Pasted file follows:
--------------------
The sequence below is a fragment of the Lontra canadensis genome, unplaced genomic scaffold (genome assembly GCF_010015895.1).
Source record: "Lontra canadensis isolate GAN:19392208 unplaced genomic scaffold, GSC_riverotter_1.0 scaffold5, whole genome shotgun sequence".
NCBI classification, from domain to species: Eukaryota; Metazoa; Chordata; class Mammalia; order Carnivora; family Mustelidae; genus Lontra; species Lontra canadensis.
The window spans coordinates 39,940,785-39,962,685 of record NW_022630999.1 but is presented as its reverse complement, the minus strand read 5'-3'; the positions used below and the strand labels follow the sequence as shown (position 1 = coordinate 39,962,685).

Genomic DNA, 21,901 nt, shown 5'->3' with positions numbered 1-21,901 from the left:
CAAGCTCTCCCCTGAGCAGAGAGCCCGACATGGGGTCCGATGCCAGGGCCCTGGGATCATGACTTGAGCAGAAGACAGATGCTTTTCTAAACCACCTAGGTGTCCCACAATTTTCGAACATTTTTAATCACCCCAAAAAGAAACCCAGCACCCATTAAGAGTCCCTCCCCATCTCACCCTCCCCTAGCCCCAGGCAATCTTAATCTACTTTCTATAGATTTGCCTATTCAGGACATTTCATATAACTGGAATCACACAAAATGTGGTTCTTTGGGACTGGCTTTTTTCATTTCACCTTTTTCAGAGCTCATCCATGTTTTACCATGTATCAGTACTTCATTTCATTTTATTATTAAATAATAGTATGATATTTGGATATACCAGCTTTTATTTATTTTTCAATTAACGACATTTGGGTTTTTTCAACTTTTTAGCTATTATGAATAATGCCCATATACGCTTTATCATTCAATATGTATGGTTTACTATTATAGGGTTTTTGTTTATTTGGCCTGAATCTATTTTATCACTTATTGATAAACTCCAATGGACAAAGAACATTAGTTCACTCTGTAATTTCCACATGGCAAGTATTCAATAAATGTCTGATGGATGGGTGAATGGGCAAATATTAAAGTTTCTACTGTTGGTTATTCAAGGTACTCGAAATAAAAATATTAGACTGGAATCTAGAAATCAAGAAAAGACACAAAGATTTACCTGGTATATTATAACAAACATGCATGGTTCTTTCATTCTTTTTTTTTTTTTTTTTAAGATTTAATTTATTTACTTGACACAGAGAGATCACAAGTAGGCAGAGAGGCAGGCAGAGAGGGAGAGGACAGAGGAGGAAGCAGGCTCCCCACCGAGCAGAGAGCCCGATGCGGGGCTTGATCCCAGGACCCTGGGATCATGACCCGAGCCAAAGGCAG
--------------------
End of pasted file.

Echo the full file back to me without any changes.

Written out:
The sequence below is a fragment of the Lontra canadensis genome, unplaced genomic scaffold (genome assembly GCF_010015895.1).
Source record: "Lontra canadensis isolate GAN:19392208 unplaced genomic scaffold, GSC_riverotter_1.0 scaffold5, whole genome shotgun sequence".
NCBI classification, from domain to species: Eukaryota; Metazoa; Chordata; class Mammalia; order Carnivora; family Mustelidae; genus Lontra; species Lontra canadensis.
The window spans coordinates 39,940,785-39,962,685 of record NW_022630999.1 but is presented as its reverse complement, the minus strand read 5'-3'; the positions used below and the strand labels follow the sequence as shown (position 1 = coordinate 39,962,685).

Genomic DNA, 21,901 nt, shown 5'->3' with positions numbered 1-21,901 from the left:
CAAGCTCTCCCCTGAGCAGAGAGCCCGACATGGGGTCCGATGCCAGGGCCCTGGGATCATGACTTGAGCAGAAGACAGATGCTTTTCTAAACCACCTAGGTGTCCCACAATTTTCGAACATTTTTAATCACCCCAAAAAGAAACCCAGCACCCATTAAGAGTCCCTCCCCATCTCACCCTCCCCTAGCCCCAGGCAATCTTAATCTACTTTCTATAGATTTGCCTATTCAGGACATTTCATATAACTGGAATCACACAAAATGTGGTTCTTTGGGACTGGCTTTTTTCATTTCACCTTTTTCAGAGCTCATCCATGTTTTACCATGTATCAGTACTTCATTTCATTTTATTATTAAATAATAGTATGATATTTGGATATACCAGCTTTTATTTATTTTTCAATTAACGACATTTGGGTTTTTTCAACTTTTTAGCTATTATGAATAATGCCCATATACGCTTTATCATTCAATATGTATGGTTTACTATTATAGGGTTTTTGTTTATTTGGCCTGAATCTATTTTATCACTTATTGATAAACTCCAATGGACAAAGAACATTAGTTCACTCTGTAATTTCCACATGGCAAGTATTCAATAAATGTCTGATGGATGGGTGAATGGGCAAATATTAAAGTTTCTACTGTTGGTTATTCAAGGTACTCGAAATAAAAATATTAGACTGGAATCTAGAAATCAAGAAAAGACACAAAGATTTACCTGGTATATTATAACAAACATGCATGGTTCTTTCATTCTTTTTTTTTTTTTTTTTAAGATTTAATTTATTTACTTGACACAGAGAGATCACAAGTAGGCAGAGAGGCAGGCAGAGAGGGAGAGGACAGAGGAGGAAGCAGGCTCCCCACCGAGCAGAGAGCCCGATGCGGGGCTTGATCCCAGGACCCTGGGATCATGACCCGAGCCAAAGGCAG